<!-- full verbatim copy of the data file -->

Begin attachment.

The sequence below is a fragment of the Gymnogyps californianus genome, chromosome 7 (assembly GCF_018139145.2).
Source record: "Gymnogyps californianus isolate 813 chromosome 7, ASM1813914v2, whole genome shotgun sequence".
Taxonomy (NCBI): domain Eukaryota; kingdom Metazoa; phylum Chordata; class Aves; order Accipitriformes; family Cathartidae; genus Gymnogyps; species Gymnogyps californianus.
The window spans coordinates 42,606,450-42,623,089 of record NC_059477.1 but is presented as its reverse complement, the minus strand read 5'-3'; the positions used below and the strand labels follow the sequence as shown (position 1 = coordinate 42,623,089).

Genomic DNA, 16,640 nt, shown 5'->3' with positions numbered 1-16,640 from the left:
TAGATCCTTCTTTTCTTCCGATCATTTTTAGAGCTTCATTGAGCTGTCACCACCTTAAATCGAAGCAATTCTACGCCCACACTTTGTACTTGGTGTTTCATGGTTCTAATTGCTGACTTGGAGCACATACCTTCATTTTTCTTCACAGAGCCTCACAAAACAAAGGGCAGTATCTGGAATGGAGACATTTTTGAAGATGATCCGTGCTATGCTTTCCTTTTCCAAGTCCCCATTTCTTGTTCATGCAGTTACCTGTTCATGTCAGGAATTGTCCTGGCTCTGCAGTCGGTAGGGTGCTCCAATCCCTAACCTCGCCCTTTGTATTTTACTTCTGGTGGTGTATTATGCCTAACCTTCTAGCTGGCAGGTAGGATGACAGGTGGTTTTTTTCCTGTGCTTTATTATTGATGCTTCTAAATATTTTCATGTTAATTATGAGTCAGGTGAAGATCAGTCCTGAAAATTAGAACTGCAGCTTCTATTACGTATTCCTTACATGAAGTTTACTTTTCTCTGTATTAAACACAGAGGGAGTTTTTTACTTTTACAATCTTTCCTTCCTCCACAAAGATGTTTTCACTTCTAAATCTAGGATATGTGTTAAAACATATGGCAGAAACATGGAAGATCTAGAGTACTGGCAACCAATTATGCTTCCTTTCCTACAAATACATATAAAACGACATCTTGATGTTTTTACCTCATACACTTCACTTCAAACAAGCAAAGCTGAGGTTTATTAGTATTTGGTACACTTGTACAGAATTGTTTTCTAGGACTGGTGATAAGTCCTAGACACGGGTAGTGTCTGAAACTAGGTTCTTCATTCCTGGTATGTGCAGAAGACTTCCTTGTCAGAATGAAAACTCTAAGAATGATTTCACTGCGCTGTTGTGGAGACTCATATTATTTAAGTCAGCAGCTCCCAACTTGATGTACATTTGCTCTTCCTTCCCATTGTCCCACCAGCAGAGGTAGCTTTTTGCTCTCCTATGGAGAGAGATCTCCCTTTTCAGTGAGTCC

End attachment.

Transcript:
The sequence below is a fragment of the Gymnogyps californianus genome, chromosome 7 (assembly GCF_018139145.2).
Source record: "Gymnogyps californianus isolate 813 chromosome 7, ASM1813914v2, whole genome shotgun sequence".
Taxonomy (NCBI): domain Eukaryota; kingdom Metazoa; phylum Chordata; class Aves; order Accipitriformes; family Cathartidae; genus Gymnogyps; species Gymnogyps californianus.
The window spans coordinates 42,606,450-42,623,089 of record NC_059477.1 but is presented as its reverse complement, the minus strand read 5'-3'; the positions used below and the strand labels follow the sequence as shown (position 1 = coordinate 42,623,089).

Genomic DNA, 16,640 nt, shown 5'->3' with positions numbered 1-16,640 from the left:
TAGATCCTTCTTTTCTTCCGATCATTTTTAGAGCTTCATTGAGCTGTCACCACCTTAAATCGAAGCAATTCTACGCCCACACTTTGTACTTGGTGTTTCATGGTTCTAATTGCTGACTTGGAGCACATACCTTCATTTTTCTTCACAGAGCCTCACAAAACAAAGGGCAGTATCTGGAATGGAGACATTTTTGAAGATGATCCGTGCTATGCTTTCCTTTTCCAAGTCCCCATTTCTTGTTCATGCAGTTACCTGTTCATGTCAGGAATTGTCCTGGCTCTGCAGTCGGTAGGGTGCTCCAATCCCTAACCTCGCCCTTTGTATTTTACTTCTGGTGGTGTATTATGCCTAACCTTCTAGCTGGCAGGTAGGATGACAGGTGGTTTTTTTCCTGTGCTTTATTATTGATGCTTCTAAATATTTTCATGTTAATTATGAGTCAGGTGAAGATCAGTCCTGAAAATTAGAACTGCAGCTTCTATTACGTATTCCTTACATGAAGTTTACTTTTCTCTGTATTAAACACAGAGGGAGTTTTTTACTTTTACAATCTTTCCTTCCTCCACAAAGATGTTTTCACTTCTAAATCTAGGATATGTGTTAAAACATATGGCAGAAACATGGAAGATCTAGAGTACTGGCAACCAATTATGCTTCCTTTCCTACAAATACATATAAAACGACATCTTGATGTTTTTACCTCATACACTTCACTTCAAACAAGCAAAGCTGAGGTTTATTAGTATTTGGTACACTTGTACAGAATTGTTTTCTAGGACTGGTGATAAGTCCTAGACACGGGTAGTGTCTGAAACTAGGTTCTTCATTCCTGGTATGTGCAGAAGACTTCCTTGTCAGAATGAAAACTCTAAGAATGATTTCACTGCGCTGTTGTGGAGACTCATATTATTTAAGTCAGCAGCTCCCAACTTGATGTACATTTGCTCTTCCTTCCCATTGTCCCACCAGCAGAGGTAGCTTTTTGCTCTCCTATGGAGAGAGATCTCCCTTTTCAGTGAGTCC